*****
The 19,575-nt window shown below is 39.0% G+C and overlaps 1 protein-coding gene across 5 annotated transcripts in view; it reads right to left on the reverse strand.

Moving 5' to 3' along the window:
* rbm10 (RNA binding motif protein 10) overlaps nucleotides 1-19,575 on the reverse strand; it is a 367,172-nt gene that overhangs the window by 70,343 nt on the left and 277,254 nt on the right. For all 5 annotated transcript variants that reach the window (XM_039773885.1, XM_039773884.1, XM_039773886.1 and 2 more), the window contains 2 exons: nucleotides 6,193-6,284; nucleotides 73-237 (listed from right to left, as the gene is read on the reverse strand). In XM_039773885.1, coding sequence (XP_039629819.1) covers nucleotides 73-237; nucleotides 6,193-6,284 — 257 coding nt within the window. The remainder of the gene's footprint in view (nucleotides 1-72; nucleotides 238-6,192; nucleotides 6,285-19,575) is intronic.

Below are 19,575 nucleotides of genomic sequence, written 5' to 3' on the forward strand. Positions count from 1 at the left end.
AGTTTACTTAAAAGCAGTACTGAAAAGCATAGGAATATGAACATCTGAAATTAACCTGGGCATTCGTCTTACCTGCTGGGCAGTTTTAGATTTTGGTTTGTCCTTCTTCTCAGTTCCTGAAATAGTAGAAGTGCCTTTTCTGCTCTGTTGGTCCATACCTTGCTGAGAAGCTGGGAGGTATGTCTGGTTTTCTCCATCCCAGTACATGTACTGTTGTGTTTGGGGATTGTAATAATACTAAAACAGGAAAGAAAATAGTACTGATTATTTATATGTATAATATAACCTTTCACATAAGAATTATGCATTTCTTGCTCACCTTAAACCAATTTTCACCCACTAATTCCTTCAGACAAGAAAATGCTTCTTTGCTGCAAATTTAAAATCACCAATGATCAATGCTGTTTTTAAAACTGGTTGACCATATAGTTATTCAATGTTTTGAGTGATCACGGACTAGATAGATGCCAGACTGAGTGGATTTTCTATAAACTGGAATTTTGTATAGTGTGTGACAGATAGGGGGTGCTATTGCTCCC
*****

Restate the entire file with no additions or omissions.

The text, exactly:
The 19,575-nt window shown below is 39.0% G+C and overlaps 1 protein-coding gene across 5 annotated transcripts in view; it reads right to left on the reverse strand.

Moving 5' to 3' along the window:
* rbm10 (RNA binding motif protein 10) overlaps nucleotides 1-19,575 on the reverse strand; it is a 367,172-nt gene that overhangs the window by 70,343 nt on the left and 277,254 nt on the right. For all 5 annotated transcript variants that reach the window (XM_039773885.1, XM_039773884.1, XM_039773886.1 and 2 more), the window contains 2 exons: nucleotides 6,193-6,284; nucleotides 73-237 (listed from right to left, as the gene is read on the reverse strand). In XM_039773885.1, coding sequence (XP_039629819.1) covers nucleotides 73-237; nucleotides 6,193-6,284 — 257 coding nt within the window. The remainder of the gene's footprint in view (nucleotides 1-72; nucleotides 238-6,192; nucleotides 6,285-19,575) is intronic.

Below are 19,575 nucleotides of genomic sequence, written 5' to 3' on the forward strand. Positions count from 1 at the left end.
AGTTTACTTAAAAGCAGTACTGAAAAGCATAGGAATATGAACATCTGAAATTAACCTGGGCATTCGTCTTACCTGCTGGGCAGTTTTAGATTTTGGTTTGTCCTTCTTCTCAGTTCCTGAAATAGTAGAAGTGCCTTTTCTGCTCTGTTGGTCCATACCTTGCTGAGAAGCTGGGAGGTATGTCTGGTTTTCTCCATCCCAGTACATGTACTGTTGTGTTTGGGGATTGTAATAATACTAAAACAGGAAAGAAAATAGTACTGATTATTTATATGTATAATATAACCTTTCACATAAGAATTATGCATTTCTTGCTCACCTTAAACCAATTTTCACCCACTAATTCCTTCAGACAAGAAAATGCTTCTTTGCTGCAAATTTAAAATCACCAATGATCAATGCTGTTTTTAAAACTGGTTGACCATATAGTTATTCAATGTTTTGAGTGATCACGGACTAGATAGATGCCAGACTGAGTGGATTTTCTATAAACTGGAATTTTGTATAGTGTGTGACAGATAGGGGGTGCTATTGCTCCC